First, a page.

In the early years, nearly 100 percent of the rural people in the area would be considered farmers. In addition, the towns that sprang up such as Lindsborg and Marquette were primarily dependent on farm business as no industry was in place. Over time, the rural sector has changed dramatically. To illustrate the change in rural population, census information for the Union township, located just west of Lindsborg, is displayed below. A township is six miles square, or 36 square miles. The area did have a small village in the early days, but has no existing town now. The population figures shown were taken from census data, although most of the percentages of the population actively involved in farming are estimated.

The figures illustrate that the area was vastly over settled in the homestead days. As the early settlers realized their "80" could not support a family, some sold out to neighbors who then had enough acreage to make a living. This trend continues even today in the local Smoky Valley area. Many farmsteads are occupied by non-farming families who drive to jobs in Lindsborg and the surrounding towns for their income. Rural population numbers in the Lindsborg area seem to have stabilized, but the percentage of non-farming rural residents will probably continue to increase.

Near Lindsborg, the Smoky Hills dominate the valley borders. These are composed of Dakota Sandstone which has weathered into permeable sandy clays in the uplands. These hills support a mixed prairie of short and tall grasses on which buffalo and antelope grazed for many years. Presently, the hill pastures are usually only grazed by cattle. If horses are present, they are most likely used for recreation. The upland cultivated areas mainly grow alfalfa, wheat, and sorghum. Terraces and waterways are used here as land treatments to prevent erosion in these areas.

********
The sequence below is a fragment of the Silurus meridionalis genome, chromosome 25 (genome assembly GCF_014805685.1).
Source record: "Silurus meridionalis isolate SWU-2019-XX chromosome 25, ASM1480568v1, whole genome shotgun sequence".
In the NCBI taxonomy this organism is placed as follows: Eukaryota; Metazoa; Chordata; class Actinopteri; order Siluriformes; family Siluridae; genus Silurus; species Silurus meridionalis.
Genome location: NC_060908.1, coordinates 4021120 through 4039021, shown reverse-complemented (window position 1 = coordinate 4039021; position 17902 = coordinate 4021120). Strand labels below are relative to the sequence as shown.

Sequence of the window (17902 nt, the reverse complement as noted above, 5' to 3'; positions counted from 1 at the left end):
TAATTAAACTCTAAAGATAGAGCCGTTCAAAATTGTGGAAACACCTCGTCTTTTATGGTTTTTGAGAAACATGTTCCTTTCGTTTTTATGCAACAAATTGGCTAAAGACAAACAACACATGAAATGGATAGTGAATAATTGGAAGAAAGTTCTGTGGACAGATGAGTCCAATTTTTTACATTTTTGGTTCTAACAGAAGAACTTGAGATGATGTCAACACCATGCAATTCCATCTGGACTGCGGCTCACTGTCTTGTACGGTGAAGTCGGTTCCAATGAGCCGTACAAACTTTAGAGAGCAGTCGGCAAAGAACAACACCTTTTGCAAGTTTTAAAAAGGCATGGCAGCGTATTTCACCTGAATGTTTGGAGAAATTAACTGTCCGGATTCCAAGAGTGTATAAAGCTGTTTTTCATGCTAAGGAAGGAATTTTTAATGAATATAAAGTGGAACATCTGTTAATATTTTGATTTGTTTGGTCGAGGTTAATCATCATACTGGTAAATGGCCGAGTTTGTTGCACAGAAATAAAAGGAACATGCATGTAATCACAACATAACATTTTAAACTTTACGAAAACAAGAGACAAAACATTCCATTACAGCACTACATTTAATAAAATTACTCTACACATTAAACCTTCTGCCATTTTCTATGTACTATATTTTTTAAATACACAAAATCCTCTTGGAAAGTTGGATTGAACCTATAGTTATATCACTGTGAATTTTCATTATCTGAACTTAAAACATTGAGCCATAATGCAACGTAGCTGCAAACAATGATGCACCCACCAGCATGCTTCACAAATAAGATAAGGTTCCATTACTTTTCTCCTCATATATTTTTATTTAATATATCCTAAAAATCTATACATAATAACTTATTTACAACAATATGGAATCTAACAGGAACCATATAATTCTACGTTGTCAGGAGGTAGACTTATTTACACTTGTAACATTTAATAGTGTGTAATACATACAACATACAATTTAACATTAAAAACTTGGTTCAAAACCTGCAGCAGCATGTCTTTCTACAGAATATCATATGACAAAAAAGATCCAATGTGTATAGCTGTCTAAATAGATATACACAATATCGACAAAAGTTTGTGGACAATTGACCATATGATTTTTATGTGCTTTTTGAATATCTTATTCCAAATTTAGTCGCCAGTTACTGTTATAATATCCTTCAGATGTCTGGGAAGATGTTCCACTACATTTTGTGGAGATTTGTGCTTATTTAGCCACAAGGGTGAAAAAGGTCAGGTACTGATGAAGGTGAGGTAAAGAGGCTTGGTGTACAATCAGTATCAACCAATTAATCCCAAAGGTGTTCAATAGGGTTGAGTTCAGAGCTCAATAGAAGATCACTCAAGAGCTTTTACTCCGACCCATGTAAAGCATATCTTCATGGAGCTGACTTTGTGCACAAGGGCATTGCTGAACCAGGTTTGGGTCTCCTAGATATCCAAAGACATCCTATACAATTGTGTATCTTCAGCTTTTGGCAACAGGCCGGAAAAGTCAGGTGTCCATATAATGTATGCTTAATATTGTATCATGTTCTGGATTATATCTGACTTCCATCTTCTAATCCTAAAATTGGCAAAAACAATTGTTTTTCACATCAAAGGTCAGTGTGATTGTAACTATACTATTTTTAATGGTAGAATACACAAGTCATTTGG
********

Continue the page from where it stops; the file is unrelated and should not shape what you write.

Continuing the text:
Within the valley, the Smoky Hill River has been important. The river and valley are prominent features on the Kansas landscape. The Smoky Hill flows some 350 miles, beginning in Cheyenne County, Colorado, and ending in Geary County, Kansas as it joins forces with the Republican River near Junction City.

The Smoky Hill River is a typical plains stream. In its sluggish manner, thousands of meanders have been eroded through the river valley, cut off, and subsequently silted closed. This action has created a fairly level fertile floodplain dominated by silty loam soils on the surface. The same crops that are grown in the upland areas may also be found in these cultivated lowlands, with the addition of corn and soybeans. Some areas are irrigated using pumps fixed on the banks of the river. Non-grain crops in the valley surrounding Lindsborg include hay and silage used for winter cattle feed.

The agricultural economy in the Smoky Valley in the Lindsborg area is typical of those found along other river valleys in Kansas. The valleys were settled in the mid to late 1800's, the fertile sod covered soils turned over, and a variety of crops planted. Today, hard red winter wheat is the mainstay of the agricultural economy. Although the number of farmers has substantially decreased in the last 100 years, they still play an important part in the cultural and financial life of the Lindsborg area.

A settler's story can only be imagined when reviewing an abstract for property now located within the city limits of Lindsborg.